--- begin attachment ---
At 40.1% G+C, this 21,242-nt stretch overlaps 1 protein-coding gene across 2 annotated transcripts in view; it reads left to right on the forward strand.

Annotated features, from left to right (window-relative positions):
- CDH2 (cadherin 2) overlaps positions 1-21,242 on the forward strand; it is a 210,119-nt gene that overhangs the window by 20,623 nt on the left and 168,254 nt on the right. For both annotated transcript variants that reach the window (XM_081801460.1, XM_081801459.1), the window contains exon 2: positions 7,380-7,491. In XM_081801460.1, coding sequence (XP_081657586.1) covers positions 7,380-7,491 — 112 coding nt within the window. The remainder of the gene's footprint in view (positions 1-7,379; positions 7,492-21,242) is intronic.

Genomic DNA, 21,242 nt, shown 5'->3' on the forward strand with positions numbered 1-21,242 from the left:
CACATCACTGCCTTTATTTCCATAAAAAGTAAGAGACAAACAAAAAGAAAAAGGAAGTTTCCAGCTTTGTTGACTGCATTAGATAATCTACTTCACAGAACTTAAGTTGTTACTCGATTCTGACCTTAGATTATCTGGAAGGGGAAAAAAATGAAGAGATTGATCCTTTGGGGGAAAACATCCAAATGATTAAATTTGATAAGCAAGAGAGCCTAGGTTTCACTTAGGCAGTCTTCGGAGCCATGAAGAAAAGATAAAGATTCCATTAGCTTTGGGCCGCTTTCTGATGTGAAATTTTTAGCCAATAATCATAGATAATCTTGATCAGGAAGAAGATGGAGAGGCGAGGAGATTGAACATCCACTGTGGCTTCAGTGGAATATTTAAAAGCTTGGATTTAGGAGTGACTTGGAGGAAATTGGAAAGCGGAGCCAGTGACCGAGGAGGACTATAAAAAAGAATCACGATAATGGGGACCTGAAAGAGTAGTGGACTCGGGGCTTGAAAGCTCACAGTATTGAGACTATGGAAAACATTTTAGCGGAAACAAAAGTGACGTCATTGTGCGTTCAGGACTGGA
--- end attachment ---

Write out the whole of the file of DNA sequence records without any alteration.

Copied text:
At 40.1% G+C, this 21,242-nt stretch overlaps 1 protein-coding gene across 2 annotated transcripts in view; it reads left to right on the forward strand.

Annotated features, from left to right (window-relative positions):
- CDH2 (cadherin 2) overlaps positions 1-21,242 on the forward strand; it is a 210,119-nt gene that overhangs the window by 20,623 nt on the left and 168,254 nt on the right. For both annotated transcript variants that reach the window (XM_081801460.1, XM_081801459.1), the window contains exon 2: positions 7,380-7,491. In XM_081801460.1, coding sequence (XP_081657586.1) covers positions 7,380-7,491 — 112 coding nt within the window. The remainder of the gene's footprint in view (positions 1-7,379; positions 7,492-21,242) is intronic.

Genomic DNA, 21,242 nt, shown 5'->3' on the forward strand with positions numbered 1-21,242 from the left:
CACATCACTGCCTTTATTTCCATAAAAAGTAAGAGACAAACAAAAAGAAAAAGGAAGTTTCCAGCTTTGTTGACTGCATTAGATAATCTACTTCACAGAACTTAAGTTGTTACTCGATTCTGACCTTAGATTATCTGGAAGGGGAAAAAAATGAAGAGATTGATCCTTTGGGGGAAAACATCCAAATGATTAAATTTGATAAGCAAGAGAGCCTAGGTTTCACTTAGGCAGTCTTCGGAGCCATGAAGAAAAGATAAAGATTCCATTAGCTTTGGGCCGCTTTCTGATGTGAAATTTTTAGCCAATAATCATAGATAATCTTGATCAGGAAGAAGATGGAGAGGCGAGGAGATTGAACATCCACTGTGGCTTCAGTGGAATATTTAAAAGCTTGGATTTAGGAGTGACTTGGAGGAAATTGGAAAGCGGAGCCAGTGACCGAGGAGGACTATAAAAAAGAATCACGATAATGGGGACCTGAAAGAGTAGTGGACTCGGGGCTTGAAAGCTCACAGTATTGAGACTATGGAAAACATTTTAGCGGAAACAAAAGTGACGTCATTGTGCGTTCAGGACTGGA